Non-Cooperation Movement (1920-1922) . But the whole movement was abruptly called off on 11 February 1922 by Gandhi following the Churi Chaura incident in the Gorakpur district of U.P. Earlier on 5 February an angry mob set fire to the police station at Churi Chaura and twenty two police men were burnt to death. Many top leaders of the country were stunned at this sudden suspension of the Non-Cooperation Movement. Mahatma Gandhi was arrested on 10 March 1922
Significance of the Non-Cooperation Movement It was the real mass movement with the participation of different sections of Indian society such as peasants, workers, students, teachers and women It witnessed the spread of nationalism to the remote corners of India. . It also marked the height of Hindu-Muslim unity as a result of the merger of Khilafat movement. . It demonstrated the willingness and ability of the masses to endure hardships and make sacrifices.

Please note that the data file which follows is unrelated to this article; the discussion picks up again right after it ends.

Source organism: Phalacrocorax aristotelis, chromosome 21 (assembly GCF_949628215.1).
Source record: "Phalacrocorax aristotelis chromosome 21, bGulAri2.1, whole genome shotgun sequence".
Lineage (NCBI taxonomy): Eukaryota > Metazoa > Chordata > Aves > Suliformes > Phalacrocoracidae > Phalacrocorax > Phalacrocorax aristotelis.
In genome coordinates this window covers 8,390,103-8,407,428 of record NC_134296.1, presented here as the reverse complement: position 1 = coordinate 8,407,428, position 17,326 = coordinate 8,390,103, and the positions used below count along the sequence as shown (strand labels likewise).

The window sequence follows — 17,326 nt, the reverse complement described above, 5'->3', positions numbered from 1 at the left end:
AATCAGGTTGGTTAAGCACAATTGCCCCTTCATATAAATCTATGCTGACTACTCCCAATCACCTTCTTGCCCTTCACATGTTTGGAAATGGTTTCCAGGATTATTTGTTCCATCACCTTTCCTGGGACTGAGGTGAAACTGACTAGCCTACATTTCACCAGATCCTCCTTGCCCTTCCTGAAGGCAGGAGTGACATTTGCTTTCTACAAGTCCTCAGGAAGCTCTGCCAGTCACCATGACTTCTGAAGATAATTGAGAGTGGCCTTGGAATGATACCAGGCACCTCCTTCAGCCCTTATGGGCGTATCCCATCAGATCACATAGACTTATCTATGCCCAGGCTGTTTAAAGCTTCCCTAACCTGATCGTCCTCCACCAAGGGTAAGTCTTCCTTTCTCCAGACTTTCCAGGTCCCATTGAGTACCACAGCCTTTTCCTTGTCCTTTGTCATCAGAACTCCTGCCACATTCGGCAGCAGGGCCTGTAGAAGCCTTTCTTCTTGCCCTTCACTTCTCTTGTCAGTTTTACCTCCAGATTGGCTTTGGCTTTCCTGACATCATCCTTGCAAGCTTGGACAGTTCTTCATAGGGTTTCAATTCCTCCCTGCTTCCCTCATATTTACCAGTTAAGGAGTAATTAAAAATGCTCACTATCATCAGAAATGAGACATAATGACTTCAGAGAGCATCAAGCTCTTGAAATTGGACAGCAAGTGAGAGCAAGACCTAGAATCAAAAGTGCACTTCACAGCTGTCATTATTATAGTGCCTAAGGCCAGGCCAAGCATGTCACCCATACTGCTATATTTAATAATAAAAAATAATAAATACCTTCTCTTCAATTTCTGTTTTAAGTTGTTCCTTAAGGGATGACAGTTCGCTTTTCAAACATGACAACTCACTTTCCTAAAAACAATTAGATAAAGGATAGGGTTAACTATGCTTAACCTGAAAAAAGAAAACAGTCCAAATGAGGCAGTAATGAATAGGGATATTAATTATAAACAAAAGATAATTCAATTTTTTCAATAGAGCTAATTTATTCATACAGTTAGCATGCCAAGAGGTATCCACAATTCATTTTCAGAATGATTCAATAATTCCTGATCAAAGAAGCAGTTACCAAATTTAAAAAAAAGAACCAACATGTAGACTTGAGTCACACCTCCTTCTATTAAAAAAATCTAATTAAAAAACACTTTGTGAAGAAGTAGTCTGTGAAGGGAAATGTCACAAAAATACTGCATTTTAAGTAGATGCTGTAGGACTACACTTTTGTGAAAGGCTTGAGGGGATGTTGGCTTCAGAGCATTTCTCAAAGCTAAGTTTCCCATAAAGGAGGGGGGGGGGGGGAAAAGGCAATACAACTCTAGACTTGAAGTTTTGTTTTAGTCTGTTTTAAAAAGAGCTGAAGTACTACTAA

Swaraj Party The Swaraj Party did several significant things in the Legislative Council It demanded the setting up of responsible government in India with the necessary changes in the Government of India Act of 1919. . The party could pass important resolutions against the repressive laws of the government. . After the passing away of C.R. Das in June 1925, the Swarj Party started weakening